Louis Sullivan’s Kindergarten Chats: Parasitism of Universities

1. Anyone who will take the trouble to investigate universities will shortly discover that, as institutions of learning, so-called, they are bankrupt. Not only are they useless to human aspiration, they are actively pernicious, and their theory of operation is a fraud on the commonwealth that supports them. Their teachings are one long continuous imbecility. They are feudal to the core of their dried-up medievalism, although freedom pays their bills and houses and feeds them. They are essentially parasitic–sucking the juices of healthy tissues and breeding more parasites.

2. But who made the professors blind? Their predecessors! The professors had his professor, and that professor his, and on and on backwards in a thin single-foot line, to the pettifoggers of the middle age, the men who knew nought of reality and cared less. These old-timers hated the light, they hated Nature that makes the light, they hated freedom, they worshipped rule and precept, they loved in their cadaverous way the schoolroom and distrusted the world.

3. If an institution whatsoever were to receive healthy lads, and after four years of “care” return them mentally and physically crippled, broken-winded, weak-hearted and infected, there would be hue and cry. But, when precisely such young men are taken in by an institution, so-called of learning, and, in four years, are turned out of it mentally dislocated, with vision obscured, hearts atrophied and perverted sensibilities–who cares! And why? Because it is not so easily seen.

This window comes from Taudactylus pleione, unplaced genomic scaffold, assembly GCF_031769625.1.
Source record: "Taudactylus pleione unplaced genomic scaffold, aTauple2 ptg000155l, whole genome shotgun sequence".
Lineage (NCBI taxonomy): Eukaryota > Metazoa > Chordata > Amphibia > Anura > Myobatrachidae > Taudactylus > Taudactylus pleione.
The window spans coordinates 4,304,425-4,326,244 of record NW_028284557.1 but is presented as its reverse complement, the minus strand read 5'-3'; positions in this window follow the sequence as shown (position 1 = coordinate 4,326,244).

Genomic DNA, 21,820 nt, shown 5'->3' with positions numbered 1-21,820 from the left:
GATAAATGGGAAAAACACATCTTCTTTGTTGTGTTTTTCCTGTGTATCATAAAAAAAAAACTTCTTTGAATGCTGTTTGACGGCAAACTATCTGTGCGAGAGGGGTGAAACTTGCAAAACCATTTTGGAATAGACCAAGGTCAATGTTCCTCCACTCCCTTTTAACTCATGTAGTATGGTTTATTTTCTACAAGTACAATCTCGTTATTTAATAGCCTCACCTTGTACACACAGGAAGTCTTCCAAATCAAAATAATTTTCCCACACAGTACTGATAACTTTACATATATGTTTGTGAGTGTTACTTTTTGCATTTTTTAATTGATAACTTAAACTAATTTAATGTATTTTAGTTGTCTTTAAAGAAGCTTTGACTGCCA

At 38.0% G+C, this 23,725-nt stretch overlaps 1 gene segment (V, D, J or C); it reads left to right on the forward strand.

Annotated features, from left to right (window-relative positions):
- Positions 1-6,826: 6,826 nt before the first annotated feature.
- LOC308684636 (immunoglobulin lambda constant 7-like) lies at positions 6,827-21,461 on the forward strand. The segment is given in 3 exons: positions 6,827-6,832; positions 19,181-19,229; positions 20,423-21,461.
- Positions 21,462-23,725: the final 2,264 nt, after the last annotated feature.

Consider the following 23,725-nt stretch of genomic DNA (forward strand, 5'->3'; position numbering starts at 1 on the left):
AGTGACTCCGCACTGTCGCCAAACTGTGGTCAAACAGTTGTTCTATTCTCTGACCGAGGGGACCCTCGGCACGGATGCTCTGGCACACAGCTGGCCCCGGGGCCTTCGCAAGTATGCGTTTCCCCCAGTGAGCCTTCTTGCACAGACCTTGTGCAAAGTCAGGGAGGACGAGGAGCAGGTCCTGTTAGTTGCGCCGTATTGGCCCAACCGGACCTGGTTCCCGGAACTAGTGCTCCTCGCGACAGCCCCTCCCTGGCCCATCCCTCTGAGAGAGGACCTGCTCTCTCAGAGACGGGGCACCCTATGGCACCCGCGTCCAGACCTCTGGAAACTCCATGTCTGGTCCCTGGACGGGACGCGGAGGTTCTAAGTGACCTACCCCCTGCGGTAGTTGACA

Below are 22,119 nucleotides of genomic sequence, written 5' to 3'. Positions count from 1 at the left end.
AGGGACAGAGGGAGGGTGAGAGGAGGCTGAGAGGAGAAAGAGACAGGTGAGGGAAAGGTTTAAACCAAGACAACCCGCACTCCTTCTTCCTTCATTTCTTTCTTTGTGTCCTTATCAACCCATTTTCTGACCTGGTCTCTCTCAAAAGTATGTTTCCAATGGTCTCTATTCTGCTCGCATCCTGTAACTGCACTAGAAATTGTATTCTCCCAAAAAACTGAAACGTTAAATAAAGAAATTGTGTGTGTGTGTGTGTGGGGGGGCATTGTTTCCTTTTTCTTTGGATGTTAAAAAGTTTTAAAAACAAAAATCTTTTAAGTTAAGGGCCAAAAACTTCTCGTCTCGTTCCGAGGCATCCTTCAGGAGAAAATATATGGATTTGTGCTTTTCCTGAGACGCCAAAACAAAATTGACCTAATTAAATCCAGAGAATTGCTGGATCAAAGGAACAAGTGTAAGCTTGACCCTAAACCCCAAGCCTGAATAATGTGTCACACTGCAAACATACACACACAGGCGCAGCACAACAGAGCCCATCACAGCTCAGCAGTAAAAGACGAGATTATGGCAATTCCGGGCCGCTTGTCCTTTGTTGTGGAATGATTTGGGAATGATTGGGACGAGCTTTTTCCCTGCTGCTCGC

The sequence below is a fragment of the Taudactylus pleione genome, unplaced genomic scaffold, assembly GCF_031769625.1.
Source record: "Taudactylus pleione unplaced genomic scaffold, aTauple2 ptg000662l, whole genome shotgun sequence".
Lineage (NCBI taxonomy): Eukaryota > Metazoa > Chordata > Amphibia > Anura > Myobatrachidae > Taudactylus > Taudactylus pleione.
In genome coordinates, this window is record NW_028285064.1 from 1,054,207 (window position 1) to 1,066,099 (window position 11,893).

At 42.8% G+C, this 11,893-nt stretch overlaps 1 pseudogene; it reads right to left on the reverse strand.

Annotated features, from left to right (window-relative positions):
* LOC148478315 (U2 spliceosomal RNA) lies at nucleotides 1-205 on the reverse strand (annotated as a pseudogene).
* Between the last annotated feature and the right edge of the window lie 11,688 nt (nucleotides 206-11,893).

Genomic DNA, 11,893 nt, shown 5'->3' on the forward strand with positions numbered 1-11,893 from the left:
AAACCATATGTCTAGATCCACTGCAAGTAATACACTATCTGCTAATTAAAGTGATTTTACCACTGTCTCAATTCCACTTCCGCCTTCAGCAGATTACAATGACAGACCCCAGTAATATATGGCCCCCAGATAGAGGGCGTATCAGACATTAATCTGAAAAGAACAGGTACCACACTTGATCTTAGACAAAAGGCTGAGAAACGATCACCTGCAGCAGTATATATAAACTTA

4. The need of the hour is for men! The appalling lack of the hour is true education: education that will make men. I am tired of man-shadows, and I detest these schools as they are now conducted, because they make shadow-men.

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3 Responses to Louis Sullivan’s Kindergarten Chats: Parasitism of Universities

  1. Plato’s academy and medieval monastry are the direct ancestors of the modern university. All of them wall themselves off from the life around them contemptuously to contemplate eternal forms, and then assert their higher prestige for doing so, and collect heavy spiritual and material payments for it.

  2. John Gillis says:

    Man-shadows. A great term for the truncated mental lives of most “graduates” of higher learning.
    It’s interesting that the denigration of the the academy has been going on “forever”. Louis can do it in 1901, and we can certainly do it in 2001 and 2011 (and I think one can find such criticisms in AD100 and BCE300. Also, in our day, there are those who decry the current state of affairs at universities but assume there was some great golden age of university-dom. But I suspect there never was. And while the university has its important place in the pantheon of human life, it is far overrated and given far too much respect. Remaining skeptical of their often mind-numbing aspects is important. Stop the march of the shadow-men!

  3. And to think this was written when the Kantian influence was just beginning to affect American universities!

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